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From Chiradeep Vittal <>
Subject Re: Network architecture question
Date Wed, 10 Apr 2013 19:01:58 GMT
Please take a look at

Slides 32-39 explain the networking layout in security groups in basic
The VR (one per pod) simply dispenses DHCP and user data. It is not a
The firewall is implemented at the hypervisor level. This is what allows
it to scale

On 4/10/13 7:01 AM, "Murali Reddy" <> wrote:

>As Chiradeep mentioned, 'basic zone' is solution you should be trying out.
>With basic zone, you could associate guest subnet per pod, there is no
>VLAN's required in the zone. Your L2 broadcast domain is restricted to
>POD. POD becomes unit of scale in basic zone, so east-west traffic across
>the rack/POD's is through the router that connects TOR switches of POD.
>Please try basic zone deployment and let us know if you still see
>On 10/04/13 7:13 PM, "Justin Grudzien" <> wrote:
>>I looked at Security groups and I am not sure how this solves my
>>problems. Sure it provides guest isolation but that is through the
>>virtual router correct? The underlying physical network --outside of
>>cloudstack-- is still layer 2? That is what I am concerned with. When
>>defining what IPs my guests sit on CloudStack assumes that those are
>>available, or tagged, on every host in my zone. If I have every host
>>tagged with the guest network then broadcast packets, like ARP, will hit
>>every box, regardless of whether a VM runs on it at all. My network
>>engineers are worried that any kind of broadcast storm, or spanning tree
>>loop, could take the whole cloud down. Does this make sense or am I still
>>missing something?
>>What we are looking at is creating a zone per physical rack of servers
>>implementing the shared network offering. This allows my underlying
>>network to be layer 3 between cabinets and limits my layer 2 guest
>>traffic to far less servers. Between cabinets I will use routing for VMs
>>to talk to each other. The problems this introduces is that CloudStack
>>doesn't let me mount the same secondary storage for images so I have to
>>replicate that data. It would be nice to be able to mount the images
>>across all zones but leave the snapshots local to the zone.
>>We have been intensively building and rebuilding CloudStack for the last
>>three weeks and nowhere have I seen the ability to pin a guest subnet to
>>a rack (pod) of servers. This is what suggests that the guest networks
>>must be tagged on all physical host ports and why I am concerned about
>>the large layer 2 domain.
>>Sorry this was long winded some of these concepts are difficult I convey
>>over email.
>>Sent from my iPhone
>>On Apr 9, 2013, at 12:26 PM, Chiradeep Vittal
>><> wrote:
>>> You can do bonded nics in basic zone. The limitation with basic zone is
>>> that the Vms cannot have multiple nics. Did you need multiple nics for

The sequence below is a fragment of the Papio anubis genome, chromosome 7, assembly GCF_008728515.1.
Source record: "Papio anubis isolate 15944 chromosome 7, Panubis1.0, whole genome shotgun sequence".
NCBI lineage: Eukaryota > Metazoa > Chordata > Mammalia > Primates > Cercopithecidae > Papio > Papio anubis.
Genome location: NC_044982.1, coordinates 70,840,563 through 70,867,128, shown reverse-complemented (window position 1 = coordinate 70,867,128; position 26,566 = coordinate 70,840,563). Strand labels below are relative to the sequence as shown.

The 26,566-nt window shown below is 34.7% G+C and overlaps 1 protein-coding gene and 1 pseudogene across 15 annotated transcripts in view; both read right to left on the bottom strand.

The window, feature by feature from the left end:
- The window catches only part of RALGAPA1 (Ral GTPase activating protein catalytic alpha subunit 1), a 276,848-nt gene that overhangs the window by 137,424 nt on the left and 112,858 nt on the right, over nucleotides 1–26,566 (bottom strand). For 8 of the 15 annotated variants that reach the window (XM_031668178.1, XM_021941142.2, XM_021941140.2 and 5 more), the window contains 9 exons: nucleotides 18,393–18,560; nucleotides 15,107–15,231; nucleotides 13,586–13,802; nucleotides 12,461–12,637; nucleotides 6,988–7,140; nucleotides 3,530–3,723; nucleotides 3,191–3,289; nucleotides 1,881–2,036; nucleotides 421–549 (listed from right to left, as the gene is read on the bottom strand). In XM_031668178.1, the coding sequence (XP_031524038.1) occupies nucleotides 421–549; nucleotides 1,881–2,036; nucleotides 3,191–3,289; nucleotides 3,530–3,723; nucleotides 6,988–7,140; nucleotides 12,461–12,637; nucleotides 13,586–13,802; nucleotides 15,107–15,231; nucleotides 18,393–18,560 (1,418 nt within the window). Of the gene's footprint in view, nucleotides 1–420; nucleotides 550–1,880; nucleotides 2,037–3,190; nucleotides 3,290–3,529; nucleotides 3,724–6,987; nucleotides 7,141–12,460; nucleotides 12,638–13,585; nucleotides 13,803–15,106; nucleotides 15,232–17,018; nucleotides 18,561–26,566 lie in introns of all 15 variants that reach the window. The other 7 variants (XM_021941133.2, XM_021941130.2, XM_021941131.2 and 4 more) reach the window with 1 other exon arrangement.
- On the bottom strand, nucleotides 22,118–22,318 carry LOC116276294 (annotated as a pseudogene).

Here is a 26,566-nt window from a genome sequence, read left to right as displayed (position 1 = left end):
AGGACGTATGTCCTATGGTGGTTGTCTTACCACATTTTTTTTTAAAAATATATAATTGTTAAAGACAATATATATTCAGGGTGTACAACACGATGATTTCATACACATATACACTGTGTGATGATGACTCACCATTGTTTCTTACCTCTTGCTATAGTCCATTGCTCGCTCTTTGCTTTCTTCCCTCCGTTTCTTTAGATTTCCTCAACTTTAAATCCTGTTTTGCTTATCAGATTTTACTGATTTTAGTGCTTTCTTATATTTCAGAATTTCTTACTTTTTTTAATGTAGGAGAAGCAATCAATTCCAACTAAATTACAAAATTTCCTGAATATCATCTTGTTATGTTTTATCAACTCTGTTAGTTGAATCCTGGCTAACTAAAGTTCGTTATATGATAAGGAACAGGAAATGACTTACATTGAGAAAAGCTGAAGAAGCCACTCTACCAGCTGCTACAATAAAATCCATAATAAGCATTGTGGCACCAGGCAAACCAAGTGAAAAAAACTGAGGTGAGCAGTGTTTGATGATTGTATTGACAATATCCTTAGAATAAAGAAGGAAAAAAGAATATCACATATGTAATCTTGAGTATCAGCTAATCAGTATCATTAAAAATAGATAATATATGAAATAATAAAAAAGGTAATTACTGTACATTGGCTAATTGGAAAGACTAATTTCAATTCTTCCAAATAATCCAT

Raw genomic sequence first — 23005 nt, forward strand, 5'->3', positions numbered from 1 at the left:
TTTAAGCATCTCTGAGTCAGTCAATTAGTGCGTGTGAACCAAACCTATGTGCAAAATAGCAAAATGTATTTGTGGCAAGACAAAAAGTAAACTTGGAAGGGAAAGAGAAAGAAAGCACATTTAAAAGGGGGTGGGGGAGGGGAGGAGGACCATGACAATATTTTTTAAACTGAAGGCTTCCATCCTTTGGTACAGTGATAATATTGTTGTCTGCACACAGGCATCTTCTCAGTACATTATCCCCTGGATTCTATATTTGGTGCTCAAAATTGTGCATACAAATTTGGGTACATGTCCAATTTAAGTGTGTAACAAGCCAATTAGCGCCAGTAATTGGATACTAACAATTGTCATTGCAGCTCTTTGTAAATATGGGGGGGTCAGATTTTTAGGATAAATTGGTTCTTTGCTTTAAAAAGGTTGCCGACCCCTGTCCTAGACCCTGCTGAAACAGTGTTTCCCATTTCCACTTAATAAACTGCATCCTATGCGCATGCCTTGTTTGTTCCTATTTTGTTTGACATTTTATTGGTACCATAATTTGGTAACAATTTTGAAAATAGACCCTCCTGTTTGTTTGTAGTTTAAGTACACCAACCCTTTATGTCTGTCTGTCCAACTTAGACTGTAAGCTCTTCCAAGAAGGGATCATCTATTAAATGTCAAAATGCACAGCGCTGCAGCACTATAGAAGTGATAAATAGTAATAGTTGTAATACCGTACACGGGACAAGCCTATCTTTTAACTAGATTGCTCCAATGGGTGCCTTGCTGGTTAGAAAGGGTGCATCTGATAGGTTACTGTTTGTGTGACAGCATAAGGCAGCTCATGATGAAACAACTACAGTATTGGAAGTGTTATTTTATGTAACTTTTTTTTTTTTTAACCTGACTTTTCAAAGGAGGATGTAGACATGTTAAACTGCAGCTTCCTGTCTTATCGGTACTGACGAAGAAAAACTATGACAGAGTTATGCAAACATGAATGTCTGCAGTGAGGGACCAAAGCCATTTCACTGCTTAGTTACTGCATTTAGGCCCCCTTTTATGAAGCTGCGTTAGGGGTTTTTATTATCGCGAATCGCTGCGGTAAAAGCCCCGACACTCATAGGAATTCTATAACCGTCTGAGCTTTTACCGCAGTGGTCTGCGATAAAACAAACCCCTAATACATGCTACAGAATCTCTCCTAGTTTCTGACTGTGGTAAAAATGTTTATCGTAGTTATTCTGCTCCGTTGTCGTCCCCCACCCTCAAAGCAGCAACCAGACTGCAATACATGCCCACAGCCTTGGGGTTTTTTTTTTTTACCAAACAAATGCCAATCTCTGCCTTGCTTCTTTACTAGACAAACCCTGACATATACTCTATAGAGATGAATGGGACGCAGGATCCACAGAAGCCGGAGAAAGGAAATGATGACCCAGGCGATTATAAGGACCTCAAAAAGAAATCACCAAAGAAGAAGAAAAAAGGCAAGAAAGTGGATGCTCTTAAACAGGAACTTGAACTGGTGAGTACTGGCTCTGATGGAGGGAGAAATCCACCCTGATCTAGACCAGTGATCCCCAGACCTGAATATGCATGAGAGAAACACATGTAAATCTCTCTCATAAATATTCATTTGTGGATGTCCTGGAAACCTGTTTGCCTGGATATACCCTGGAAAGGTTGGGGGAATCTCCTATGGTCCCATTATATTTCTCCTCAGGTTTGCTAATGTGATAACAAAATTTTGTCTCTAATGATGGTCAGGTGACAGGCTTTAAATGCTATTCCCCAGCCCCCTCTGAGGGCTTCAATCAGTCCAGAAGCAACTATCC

>>> your vms?
>>> If you need advanced network services such as static NAT and load
>>> balancing, advanced networking is probably your best bet (currently,
>>> unless you want to invest in a Netscaler for these services).
>>> Not sure that VXLAN will solve your problems since that has scaling
>>> problems as well. On vSphere an NX1000v DVS can only handle about 64
>>> hypervisors IIRC.
>>> On 4/9/13 5:39 AM, "Justin Grudzien" <> wrote:
>>>> We have 2 pairs of bonded 10g nics on each box. Wouldn't that require
>>>> advanced network? Is it possible to do the security groups with small
>>>> networks in advanced networking?
>>>> Justin 
>>>> Sent from my iPhone
>>>> On Apr 9, 2013, at 12:38 AM, Chiradeep Vittal
>>>> <> wrote:
>>>>> Have you considered using a basic zone?
>>>>> With security groups you can have *lots* (thousands of) with very
>>>>> L2
>>>>> networks.
>>>>> On 4/8/13 10:28 PM, "Justin Grudzien" <> wrote:
>>>>>> My team has been working for three weeks with CloudStack
>>>>>> design and we are struggling to put together a network architecture
>>>>>> that
>>>>>> we feel will scale. From everything I can tell, CloudStack requires
>>>>>>a a
>>>>>> very large layer 2 network when using shared guest networks. We are
>>>>>> looking to deploy almost a thousand physical hosts across 25
>>>>>> with over 4000 VMs in the next 18 months and having a broadcast
>>>>>> this large feels problematic.
>>>>>> How have others solved this problem? I don't have a need or a desire
>>>>>> for
>>>>>> isolation and even if I had 100 guest networks I would still have
>>>>>> tag
>>>>>> their VLANs into every host port. There doesn't seem to be a way
>>>>>> tie a
>>>>>> network to anything smaller than a zone.
>>>>>> One solution we are looking into is Cisco's 1000v and utilizing
>>>>>> This will allow us scale down the broadcast domains. I don't think
>>>>>> CloudStack has support in configuring their VXLAN settings? Any
>>>>>> comments
>>>>>> or suggestions would be appreciated.
>>>>>> Justin

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